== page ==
Thursday, November 22, 2007

Rare Armenian manuscripts dazzle and delight

November 21, 2007
Swissinfo, Switzerland

Image caption: An exquisite example of a manuscript, the "Gospels of Perugia", 1331 (Bodmer Foundation, Geneva)- To watch, click on the article at the bottom.

An exhibition of exquisitely illustrated Armenian manuscripts has opened for the first time in Switzerland at the Martin Bodmer Foundation in Cologny near Geneva.
The documents of great cultural importance reveal how ancient and medieval Armenian literature was dominated by both Christian thought and scientific curiosity.

"This exhibition is truly unique," said exhibition curator Valentina Calzolari. "It's the first time that Armenian manuscripts, a majority of which come from Armenia's famous library, the Matenadaran, have ever been shown in Switzerland."

Armenia, which shares borders with Turkey, Georgia, Azerbaijan and Iran, is one of the earliest Christian civilisations.

It has a rich cultural heritage, the result of being repeatedly invaded and spending many years under Turkish or Persian control. Despite that, the Armenian language and identity has survived largely intact.

Around 40 manuscripts, dating from the ninth to the 17th century, are on display at the "Illuminations of Armenia" exhibition.

Calzolari, who is also the director of the Armenian Research Centre at Geneva University, said the religious element was very important during this period. Armenians, she said, were and still are a "Christian people par excellence".

She said that historians had always sought to find elements of national identity in Christian thought and in literature. This has manifested itself in translations of the Bible and in religious writings.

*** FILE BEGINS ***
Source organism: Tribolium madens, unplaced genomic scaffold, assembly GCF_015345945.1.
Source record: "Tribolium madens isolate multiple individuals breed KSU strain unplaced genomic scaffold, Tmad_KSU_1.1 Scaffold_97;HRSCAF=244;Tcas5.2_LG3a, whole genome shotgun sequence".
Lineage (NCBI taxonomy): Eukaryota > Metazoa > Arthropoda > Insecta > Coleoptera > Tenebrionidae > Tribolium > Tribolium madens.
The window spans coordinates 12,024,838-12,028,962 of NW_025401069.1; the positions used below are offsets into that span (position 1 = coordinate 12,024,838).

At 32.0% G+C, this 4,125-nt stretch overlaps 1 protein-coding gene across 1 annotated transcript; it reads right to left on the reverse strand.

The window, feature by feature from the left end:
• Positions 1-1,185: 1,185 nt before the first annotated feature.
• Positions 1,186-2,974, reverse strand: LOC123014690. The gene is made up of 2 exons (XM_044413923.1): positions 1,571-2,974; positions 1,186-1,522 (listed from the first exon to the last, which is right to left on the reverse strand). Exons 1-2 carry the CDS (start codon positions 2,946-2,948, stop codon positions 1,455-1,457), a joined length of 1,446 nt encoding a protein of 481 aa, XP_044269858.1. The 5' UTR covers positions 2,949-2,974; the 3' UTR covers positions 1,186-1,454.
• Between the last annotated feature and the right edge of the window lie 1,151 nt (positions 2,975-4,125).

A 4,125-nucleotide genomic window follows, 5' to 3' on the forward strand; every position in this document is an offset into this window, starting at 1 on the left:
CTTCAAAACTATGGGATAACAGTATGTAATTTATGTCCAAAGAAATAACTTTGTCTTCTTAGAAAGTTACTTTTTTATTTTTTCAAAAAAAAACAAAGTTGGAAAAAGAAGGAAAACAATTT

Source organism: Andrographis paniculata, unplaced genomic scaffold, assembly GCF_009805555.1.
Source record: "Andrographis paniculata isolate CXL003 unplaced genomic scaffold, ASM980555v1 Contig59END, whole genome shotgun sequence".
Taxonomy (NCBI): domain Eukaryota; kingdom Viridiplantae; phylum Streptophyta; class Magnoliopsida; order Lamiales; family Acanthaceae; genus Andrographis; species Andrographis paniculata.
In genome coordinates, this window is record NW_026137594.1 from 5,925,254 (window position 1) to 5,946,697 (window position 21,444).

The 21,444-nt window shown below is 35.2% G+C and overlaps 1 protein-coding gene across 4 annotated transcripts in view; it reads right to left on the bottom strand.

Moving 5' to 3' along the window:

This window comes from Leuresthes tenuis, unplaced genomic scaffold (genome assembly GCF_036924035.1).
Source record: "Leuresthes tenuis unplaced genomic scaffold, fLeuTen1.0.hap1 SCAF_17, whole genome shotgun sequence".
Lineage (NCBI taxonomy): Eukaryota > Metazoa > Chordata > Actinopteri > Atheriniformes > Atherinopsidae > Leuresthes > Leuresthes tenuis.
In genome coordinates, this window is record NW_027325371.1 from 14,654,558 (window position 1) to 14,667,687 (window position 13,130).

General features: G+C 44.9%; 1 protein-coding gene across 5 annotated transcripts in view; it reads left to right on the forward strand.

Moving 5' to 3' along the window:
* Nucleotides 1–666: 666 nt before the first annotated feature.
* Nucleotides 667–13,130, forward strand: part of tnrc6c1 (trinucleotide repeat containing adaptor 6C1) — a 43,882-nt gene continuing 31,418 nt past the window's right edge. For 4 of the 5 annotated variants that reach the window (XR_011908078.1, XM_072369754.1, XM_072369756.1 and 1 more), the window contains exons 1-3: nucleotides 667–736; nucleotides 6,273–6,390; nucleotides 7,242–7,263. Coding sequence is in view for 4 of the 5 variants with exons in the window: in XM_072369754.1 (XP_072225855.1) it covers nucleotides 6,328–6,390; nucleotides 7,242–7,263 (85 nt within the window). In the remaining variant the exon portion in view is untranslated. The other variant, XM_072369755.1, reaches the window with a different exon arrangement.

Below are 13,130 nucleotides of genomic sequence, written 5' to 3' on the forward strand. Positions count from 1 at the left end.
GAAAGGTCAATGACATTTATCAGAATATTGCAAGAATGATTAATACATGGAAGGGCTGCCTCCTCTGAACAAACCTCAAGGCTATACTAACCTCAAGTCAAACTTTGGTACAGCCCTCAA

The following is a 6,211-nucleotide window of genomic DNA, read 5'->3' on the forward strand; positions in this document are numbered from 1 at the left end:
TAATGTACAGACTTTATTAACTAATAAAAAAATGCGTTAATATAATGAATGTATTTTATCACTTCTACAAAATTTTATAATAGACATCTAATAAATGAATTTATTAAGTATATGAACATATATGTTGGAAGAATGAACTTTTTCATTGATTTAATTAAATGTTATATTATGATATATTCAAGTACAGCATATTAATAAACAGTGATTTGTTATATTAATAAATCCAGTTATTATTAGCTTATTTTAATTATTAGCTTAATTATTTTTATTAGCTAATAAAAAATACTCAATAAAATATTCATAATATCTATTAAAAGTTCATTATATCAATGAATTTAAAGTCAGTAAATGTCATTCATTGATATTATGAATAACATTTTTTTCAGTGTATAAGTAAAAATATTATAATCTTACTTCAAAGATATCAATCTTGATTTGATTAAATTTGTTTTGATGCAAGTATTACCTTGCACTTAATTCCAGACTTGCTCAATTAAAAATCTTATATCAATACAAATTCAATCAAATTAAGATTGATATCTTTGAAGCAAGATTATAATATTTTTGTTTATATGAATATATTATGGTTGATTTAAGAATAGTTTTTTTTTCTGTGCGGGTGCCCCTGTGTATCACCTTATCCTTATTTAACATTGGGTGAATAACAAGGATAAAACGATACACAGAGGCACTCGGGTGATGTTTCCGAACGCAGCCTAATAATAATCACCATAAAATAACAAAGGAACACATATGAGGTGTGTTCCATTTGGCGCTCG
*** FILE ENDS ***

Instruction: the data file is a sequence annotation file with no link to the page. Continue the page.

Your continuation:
This exhibition is truly unique.

Valentina Calzolari, curator

Scientific side

But this is not the only side to the Armenians, who "have been interested from the very beginning of their literary endeavours in the sciences too. They have always been fascinated by everything that was not considered sacred," said Calzolari.

"Therefore we also have astrological manuscripts, musical manuscripts and historical ones which tell of the exploits of Alexander the Great."

There are many rarities among the texts, such as the first ever manuscript miniature on a non-religious subject: a book of hymns depicting scenes from an epic 5th-century battle fought between the Armenians and the Persians.

"On two of the pages you can admire the Persians on the one side, with their elephants," said Calzolari. "And on the other, Armenian general Vardan Mamikonian with his valiant companions, in the midst of strenuously defending the Christian faith but also - and above all - the Christian identity of the Armenians."

Also shown are Armenian versions of philosophical texts. One of them includes a commentary by the great Armenian scholar, the Neo-Platonist Davide Invitto, who neatly encapsulates the country's dual interest in subjects both religious and secular.

Next to it is a plain, sober manuscript containing no illustrations, "but is of major importance", according to Calzolari.

"It's one of the first medical texts. It's not a translation of a Greek, Syrian or Arab text, but one written directly in Armenian by [the founder of Armenian medieval medicine] Mekhitar Heratsi."


Another curiosity shows the astrological sign of Pisces. The text around it explains the zodiac, and includes an astrolabe – an early way of helping to tell the time – as well as some songs.

Calzolari says it was almost certainly used by merchants on their travels to help read the skies and alleviate periods of boredom.

The "Illuminations of Armenia" exhibition is also showing a series of photographs, taken by French religious art and architecture historian, Régis Labourdette, depicting the architectural dimensions of the cross as used in 7th-century Armenian churches.

"It was the intention of the organisers... to show these two symbols of the continuity of Armenian culture: the book and the stone – the churches," said Calzolari. "Because this is what they are still considered to be by the Armenians today."

swissinfo, based on an Italian article by Paola Beltrame in Cologny

Note: Above are excerpts from the article. The full article appears here. Clarifications and comments by me are contained in {}. Deletions are marked by [...]. The bold emphasis is mine.



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